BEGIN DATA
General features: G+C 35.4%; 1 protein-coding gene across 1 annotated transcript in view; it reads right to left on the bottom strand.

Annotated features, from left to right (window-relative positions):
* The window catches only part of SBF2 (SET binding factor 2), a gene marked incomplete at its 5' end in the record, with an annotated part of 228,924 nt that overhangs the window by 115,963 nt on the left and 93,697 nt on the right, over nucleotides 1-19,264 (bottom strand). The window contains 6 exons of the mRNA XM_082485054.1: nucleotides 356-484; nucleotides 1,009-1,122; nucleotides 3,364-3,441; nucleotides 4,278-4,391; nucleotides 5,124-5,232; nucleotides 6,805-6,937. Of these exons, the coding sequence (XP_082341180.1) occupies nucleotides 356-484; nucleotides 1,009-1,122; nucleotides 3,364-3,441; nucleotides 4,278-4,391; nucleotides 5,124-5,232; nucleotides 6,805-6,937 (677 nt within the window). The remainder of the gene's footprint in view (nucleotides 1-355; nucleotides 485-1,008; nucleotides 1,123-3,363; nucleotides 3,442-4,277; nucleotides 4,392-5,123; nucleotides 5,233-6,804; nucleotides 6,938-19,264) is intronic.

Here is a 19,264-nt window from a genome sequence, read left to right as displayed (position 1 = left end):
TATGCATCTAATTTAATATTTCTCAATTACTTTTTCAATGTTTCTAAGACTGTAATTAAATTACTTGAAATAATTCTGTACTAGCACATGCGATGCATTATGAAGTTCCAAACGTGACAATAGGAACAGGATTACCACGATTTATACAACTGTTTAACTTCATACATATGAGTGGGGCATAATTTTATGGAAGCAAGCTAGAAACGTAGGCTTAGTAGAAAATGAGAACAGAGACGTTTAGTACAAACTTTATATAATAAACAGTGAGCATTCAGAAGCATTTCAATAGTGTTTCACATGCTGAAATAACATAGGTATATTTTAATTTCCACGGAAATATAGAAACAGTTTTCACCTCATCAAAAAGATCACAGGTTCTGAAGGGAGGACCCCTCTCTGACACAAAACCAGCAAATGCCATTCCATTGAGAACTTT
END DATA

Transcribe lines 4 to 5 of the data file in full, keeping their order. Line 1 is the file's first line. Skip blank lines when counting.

Here is a 19,264-nt window from a genome sequence, read left to right as displayed (position 1 = left end):
TATGCATCTAATTTAATATTTCTCAATTACTTTTTCAATGTTTCTAAGACTGTAATTAAATTACTTGAAATAATTCTGTACTAGCACATGCGATGCATTATGAAGTTCCAAACGTGACAATAGGAACAGGATTACCACGATTTATACAACTGTTTAACTTCATACATATGAGTGGGGCATAATTTTATGGAAGCAAGCTAGAAACGTAGGCTTAGTAGAAAATGAGAACAGAGACGTTTAGTACAAACTTTATATAATAAACAGTGAGCATTCAGAAGCATTTCAATAGTGTTTCACATGCTGAAATAACATAGGTATATTTTAATTTCCACGGAAATATAGAAACAGTTTTCACCTCATCAAAAAGATCACAGGTTCTGAAGGGAGGACCCCTCTCTGACACAAAACCAGCAAATGCCATTCCATTGAGAACTTT